With just 4 weeks left until May 5th when Scotland elects its fifth Parliament, this week we’re focusing on our third policy ask: Investing in the future of our farming.
You can also have a look at all 6 Election Asks here, please use these asks to initiate conversations with candidates wherever the opportunity arises, and support Nourish to make sure that a fairer and more sustainable food system is a priority for the next Scottish Government.
We believe that many of our current farming and food systems are broken. The Common Agricultural policy has dominated decisions about what we produce and how we produce it. Our farming systems don’t link into decisions about how we should feed the nation, about how to develop more resilient communities or achieve our climate change targets. Our current focus on intensive food production for export markets does not sit well with other government policies on food, public health, social justice or the environment.
What would a future farming system look like?
We think that our farming system should deliver 3 aims:
- Feeding our people: producing high quality, healthy, sustainable, traceable, products that feed us well.
- Environmental Stewardship: protecting and enhancing our natural resources (water, soil, carbon, biodiversity) so that they can be enjoyed and used by both current and future generations.
- Contributing to our Communities: providing incomes and meaningful employment, contributing to the profitability of the food, drink and tourism sectors, supporting rural communities and connecting people to the land.
All these aims have clear public benefits. We think that any public funding for farming should be given to activities that result in public benefits rather than private gain. Our future farming model must be greener, promote better connections between our producers, consumers and communities and be based on producing healthy, affordable and high quality produce.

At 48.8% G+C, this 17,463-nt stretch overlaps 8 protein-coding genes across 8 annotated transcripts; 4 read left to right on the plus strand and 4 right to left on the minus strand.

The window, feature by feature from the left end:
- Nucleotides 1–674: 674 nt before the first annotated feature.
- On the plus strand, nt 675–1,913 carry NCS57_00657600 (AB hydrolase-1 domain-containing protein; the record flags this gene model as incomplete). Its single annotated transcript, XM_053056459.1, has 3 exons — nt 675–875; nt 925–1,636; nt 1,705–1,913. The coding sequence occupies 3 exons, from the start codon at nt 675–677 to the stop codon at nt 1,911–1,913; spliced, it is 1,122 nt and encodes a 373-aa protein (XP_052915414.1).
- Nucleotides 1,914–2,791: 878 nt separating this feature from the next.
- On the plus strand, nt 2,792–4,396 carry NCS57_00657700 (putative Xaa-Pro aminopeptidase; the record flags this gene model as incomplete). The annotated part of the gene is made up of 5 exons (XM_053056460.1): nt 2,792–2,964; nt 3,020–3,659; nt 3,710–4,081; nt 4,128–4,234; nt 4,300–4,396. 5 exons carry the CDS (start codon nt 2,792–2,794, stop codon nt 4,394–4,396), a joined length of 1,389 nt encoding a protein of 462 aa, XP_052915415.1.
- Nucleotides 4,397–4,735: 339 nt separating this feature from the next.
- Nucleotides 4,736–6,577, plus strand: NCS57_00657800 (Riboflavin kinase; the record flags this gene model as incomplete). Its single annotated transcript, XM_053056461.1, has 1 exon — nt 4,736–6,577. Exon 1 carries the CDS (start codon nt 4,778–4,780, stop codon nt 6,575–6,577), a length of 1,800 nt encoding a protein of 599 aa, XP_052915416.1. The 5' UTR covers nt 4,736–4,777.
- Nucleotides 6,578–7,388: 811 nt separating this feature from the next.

How do we get there?
We want to move money within existing farming budgets, a process known as modulation. We want to cap large subsidy payments to big farms and move money away from direct production subsidies and towards payments for delivering these public benefits.
We want to fund measures that would:
- Help new farmers gain access to land and start a career in farming
- Create new short, supply chains based on co-operative models which can give a fair return to farmers
- Invest in the widespread adoption of greener farming techniques like organics or agro-ecology
- Prioritise support for the production and consumption of sustainable, healthy, affordable food
- Invest in research, development and knowledge exchange techniques that will roll out these changes as rapidly as possible.
We also support calls from the Scottish Food Coalition for new framework legislation on food, farming and health and for the creation of a statutory Scottish Food Commission to oversee progress on food and farming issues.
These issues matter to us all – ask your candidates what they will be doing to invest in the future of Scottish farming, and to help our food and farming system become fairer, greener and smarter in the coming years.